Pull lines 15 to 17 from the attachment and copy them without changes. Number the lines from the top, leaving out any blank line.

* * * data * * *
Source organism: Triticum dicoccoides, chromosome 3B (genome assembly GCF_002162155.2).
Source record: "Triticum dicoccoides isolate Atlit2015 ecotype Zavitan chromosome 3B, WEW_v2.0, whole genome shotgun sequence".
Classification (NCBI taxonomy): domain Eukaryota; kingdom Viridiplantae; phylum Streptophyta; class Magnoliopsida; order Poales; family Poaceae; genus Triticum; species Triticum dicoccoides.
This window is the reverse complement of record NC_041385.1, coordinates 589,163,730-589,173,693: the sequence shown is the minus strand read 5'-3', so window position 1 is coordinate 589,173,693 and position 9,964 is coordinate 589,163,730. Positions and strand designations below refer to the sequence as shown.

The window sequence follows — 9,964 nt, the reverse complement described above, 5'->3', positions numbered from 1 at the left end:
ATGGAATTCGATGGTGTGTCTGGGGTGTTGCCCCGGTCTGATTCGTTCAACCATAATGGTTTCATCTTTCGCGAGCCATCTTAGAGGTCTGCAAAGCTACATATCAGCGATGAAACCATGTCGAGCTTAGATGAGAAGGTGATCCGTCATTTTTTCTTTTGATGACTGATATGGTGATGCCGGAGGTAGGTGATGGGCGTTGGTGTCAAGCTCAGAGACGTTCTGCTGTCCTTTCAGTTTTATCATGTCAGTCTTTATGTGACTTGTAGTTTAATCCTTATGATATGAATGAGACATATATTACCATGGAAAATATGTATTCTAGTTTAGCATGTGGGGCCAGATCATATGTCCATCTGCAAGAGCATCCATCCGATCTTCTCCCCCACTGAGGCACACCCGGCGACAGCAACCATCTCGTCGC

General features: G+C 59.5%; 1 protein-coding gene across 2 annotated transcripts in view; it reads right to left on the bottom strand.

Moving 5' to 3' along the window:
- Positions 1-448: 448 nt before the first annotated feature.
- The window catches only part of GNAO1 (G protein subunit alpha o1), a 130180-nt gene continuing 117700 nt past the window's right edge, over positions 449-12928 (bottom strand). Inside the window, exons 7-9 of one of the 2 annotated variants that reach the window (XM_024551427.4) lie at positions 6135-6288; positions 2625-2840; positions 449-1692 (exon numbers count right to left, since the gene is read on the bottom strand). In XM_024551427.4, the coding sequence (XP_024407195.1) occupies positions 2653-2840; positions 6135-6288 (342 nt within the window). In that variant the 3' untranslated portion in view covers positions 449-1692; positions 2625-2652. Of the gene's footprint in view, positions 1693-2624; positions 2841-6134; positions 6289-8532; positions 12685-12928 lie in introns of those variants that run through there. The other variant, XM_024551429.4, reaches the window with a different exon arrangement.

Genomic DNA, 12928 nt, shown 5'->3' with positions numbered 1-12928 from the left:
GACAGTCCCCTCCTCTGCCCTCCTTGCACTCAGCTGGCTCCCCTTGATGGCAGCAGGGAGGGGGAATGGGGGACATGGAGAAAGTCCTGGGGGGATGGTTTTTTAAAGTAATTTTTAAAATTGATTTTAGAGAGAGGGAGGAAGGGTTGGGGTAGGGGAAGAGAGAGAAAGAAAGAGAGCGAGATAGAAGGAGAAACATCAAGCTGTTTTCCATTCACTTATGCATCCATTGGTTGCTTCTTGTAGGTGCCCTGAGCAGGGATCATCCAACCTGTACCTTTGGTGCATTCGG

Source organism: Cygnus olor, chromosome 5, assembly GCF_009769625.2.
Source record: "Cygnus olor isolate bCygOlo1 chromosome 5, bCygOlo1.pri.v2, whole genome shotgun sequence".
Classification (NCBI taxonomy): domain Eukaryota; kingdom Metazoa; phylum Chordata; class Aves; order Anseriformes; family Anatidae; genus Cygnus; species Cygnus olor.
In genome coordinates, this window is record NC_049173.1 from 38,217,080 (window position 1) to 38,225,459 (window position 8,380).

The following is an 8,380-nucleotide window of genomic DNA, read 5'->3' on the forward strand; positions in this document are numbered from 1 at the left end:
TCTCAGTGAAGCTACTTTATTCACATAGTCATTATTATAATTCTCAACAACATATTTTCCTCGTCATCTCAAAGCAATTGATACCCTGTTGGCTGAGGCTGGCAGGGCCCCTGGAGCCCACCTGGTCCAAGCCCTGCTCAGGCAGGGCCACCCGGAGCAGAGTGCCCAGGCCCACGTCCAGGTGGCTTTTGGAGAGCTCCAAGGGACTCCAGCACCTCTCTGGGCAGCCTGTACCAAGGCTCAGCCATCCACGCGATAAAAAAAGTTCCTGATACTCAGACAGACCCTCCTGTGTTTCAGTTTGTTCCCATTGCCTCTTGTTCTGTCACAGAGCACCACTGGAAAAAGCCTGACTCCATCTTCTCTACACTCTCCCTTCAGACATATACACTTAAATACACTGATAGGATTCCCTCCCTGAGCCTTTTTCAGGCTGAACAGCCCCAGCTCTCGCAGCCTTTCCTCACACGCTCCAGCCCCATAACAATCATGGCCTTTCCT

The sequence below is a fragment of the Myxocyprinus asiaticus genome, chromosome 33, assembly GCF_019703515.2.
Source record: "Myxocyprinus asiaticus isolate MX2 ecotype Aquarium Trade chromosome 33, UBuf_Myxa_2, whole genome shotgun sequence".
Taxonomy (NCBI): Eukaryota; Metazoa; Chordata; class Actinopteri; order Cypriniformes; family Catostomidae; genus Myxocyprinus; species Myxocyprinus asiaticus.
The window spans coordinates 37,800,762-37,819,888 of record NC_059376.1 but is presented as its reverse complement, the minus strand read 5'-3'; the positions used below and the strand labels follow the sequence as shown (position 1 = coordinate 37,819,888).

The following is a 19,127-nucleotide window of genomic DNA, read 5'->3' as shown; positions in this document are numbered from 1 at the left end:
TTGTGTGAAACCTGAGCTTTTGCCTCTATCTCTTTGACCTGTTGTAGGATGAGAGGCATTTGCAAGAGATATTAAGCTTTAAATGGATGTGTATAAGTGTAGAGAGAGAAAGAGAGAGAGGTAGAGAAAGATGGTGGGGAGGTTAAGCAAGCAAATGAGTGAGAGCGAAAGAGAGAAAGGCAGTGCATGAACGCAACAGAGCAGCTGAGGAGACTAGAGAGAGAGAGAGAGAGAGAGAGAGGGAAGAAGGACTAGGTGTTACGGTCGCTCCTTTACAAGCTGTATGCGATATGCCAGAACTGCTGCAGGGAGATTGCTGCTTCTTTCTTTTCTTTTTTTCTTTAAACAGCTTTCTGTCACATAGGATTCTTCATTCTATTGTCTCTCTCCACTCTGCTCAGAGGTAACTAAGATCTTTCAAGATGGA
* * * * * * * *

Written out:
Classification (NCBI taxonomy): domain Eukaryota; kingdom Metazoa; phylum Chordata; class Aves; order Anseriformes; family Anatidae; genus Cygnus; species Cygnus olor.
In genome coordinates, this window is record NC_049173.1 from 38,217,080 (window position 1) to 38,225,459 (window position 8,380).

The following is an 8,380-nucleotide window of genomic DNA, read 5'->3' on the forward strand; positions in this document are numbered from 1 at the left end: